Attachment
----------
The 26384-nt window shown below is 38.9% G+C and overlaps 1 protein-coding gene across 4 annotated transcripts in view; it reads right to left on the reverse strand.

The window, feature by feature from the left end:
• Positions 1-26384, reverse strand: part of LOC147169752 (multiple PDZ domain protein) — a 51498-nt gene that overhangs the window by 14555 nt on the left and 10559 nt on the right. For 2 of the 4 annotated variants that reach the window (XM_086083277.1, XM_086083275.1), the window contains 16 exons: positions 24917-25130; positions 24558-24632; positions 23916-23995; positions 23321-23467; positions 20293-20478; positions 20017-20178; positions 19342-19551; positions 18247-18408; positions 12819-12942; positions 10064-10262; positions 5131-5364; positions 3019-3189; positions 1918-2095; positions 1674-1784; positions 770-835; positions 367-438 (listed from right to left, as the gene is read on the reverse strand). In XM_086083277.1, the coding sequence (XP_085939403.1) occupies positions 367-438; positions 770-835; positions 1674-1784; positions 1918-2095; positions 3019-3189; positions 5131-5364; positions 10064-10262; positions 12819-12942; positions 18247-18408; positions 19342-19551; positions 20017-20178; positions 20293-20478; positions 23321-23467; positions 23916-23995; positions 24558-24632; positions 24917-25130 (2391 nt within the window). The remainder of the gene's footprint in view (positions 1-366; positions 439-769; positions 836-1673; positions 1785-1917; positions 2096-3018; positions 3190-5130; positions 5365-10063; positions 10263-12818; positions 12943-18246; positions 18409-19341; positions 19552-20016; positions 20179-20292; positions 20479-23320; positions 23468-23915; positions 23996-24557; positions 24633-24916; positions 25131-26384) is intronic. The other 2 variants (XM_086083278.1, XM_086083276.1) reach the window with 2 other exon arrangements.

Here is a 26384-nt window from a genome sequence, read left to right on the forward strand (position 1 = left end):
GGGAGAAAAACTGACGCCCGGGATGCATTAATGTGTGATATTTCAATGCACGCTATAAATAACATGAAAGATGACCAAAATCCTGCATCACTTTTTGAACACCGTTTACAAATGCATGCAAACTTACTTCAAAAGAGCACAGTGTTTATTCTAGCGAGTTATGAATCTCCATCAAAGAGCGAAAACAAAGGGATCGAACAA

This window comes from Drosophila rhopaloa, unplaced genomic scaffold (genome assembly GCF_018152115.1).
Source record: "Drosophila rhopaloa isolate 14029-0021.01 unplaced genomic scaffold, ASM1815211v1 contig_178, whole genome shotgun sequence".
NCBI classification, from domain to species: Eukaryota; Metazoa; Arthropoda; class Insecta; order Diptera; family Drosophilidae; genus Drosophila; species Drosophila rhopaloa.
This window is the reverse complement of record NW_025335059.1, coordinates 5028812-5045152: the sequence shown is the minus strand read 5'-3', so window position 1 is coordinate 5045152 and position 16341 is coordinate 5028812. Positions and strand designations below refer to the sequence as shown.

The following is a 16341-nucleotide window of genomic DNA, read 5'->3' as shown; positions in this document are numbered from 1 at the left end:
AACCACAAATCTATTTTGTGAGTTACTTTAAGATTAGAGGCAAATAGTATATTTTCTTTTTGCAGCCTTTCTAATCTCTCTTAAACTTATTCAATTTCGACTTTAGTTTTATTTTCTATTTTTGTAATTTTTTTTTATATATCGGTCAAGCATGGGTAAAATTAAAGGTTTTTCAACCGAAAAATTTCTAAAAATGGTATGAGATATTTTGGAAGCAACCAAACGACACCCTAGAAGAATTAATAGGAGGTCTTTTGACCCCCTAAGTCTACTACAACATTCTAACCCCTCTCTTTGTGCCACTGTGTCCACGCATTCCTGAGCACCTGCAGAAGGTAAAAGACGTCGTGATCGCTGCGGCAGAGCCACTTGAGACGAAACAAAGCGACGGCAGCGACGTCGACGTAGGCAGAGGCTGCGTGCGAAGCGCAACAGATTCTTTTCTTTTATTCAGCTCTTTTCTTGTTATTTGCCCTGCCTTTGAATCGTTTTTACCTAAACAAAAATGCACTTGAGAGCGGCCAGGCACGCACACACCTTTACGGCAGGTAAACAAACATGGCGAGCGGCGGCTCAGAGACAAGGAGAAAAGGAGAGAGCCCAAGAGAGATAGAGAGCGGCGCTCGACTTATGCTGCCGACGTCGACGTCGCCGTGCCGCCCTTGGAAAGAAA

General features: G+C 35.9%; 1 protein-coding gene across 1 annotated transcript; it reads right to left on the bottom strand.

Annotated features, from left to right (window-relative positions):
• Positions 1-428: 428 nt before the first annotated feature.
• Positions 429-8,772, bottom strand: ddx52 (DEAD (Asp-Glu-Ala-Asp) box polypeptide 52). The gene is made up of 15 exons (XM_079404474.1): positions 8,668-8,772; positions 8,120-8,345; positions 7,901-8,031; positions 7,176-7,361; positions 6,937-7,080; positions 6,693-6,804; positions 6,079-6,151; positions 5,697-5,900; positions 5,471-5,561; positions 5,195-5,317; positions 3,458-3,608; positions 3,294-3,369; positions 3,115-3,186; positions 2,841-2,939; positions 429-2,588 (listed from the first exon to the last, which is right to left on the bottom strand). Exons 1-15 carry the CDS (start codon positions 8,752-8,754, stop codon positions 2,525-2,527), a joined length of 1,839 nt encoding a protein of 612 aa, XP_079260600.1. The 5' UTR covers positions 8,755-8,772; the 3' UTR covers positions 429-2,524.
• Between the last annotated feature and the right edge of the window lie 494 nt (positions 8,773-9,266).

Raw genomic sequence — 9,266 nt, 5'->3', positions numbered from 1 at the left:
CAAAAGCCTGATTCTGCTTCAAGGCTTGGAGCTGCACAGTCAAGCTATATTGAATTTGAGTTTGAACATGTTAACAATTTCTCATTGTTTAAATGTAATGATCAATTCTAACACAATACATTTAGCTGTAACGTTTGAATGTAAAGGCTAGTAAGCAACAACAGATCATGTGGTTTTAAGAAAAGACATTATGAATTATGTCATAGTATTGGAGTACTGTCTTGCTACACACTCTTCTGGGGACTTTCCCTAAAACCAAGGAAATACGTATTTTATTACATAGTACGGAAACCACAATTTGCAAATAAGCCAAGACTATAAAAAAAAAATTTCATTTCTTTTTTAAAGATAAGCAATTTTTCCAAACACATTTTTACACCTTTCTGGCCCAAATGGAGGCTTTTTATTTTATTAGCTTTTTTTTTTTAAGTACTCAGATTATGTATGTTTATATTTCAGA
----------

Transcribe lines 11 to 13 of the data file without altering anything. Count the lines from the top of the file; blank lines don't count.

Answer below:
AACCACAAATCTATTTTGTGAGTTACTTTAAGATTAGAGGCAAATAGTATATTTTCTTTTTGCAGCCTTTCTAATCTCTCTTAAACTTATTCAATTTCGACTTTAGTTTTATTTTCTATTTTTGTAATTTTTTTTTATATATCGGTCAAGCATGGGTAAAATTAAAGGTTTTTCAACCGAAAAATTTCTAAAAATGGTATGAGATATTTTGGAAGCAACCAAACGACACCCTAGAAGAATTAATAGGAGGTCTTTTGACCCCCTAAGTCTACTACAACATTCTAACCCCTCTCTTTGTGCCACTGTGTCCACGCATTCCTGAGCACCTGCAGAAGGTAAAAGACGTCGTGATCGCTGCGGCAGAGCCACTTGAGACGAAACAAAGCGACGGCAGCGACGTCGACGTAGGCAGAGGCTGCGTGCGAAGCGCAACAGATTCTTTTCTTTTATTCAGCTCTTTTCTTGTTATTTGCCCTGCCTTTGAATCGTTTTTACCTAAACAAAAATGCACTTGAGAGCGGCCAGGCACGCACACACCTTTACGGCAGGTAAACAAACATGGCGAGCGGCGGCTCAGAGACAAGGAGAAAAGGAGAGAGCCCAAGAGAGATAGAGAGCGGCGCTCGACTTATGCTGCCGACGTCGACGTCGCCGTGCCGCCCTTGGAAAGAAA

General features: G+C 35.9%; 1 protein-coding gene across 1 annotated transcript; it reads right to left on the bottom strand.

Annotated features, from left to right (window-relative positions):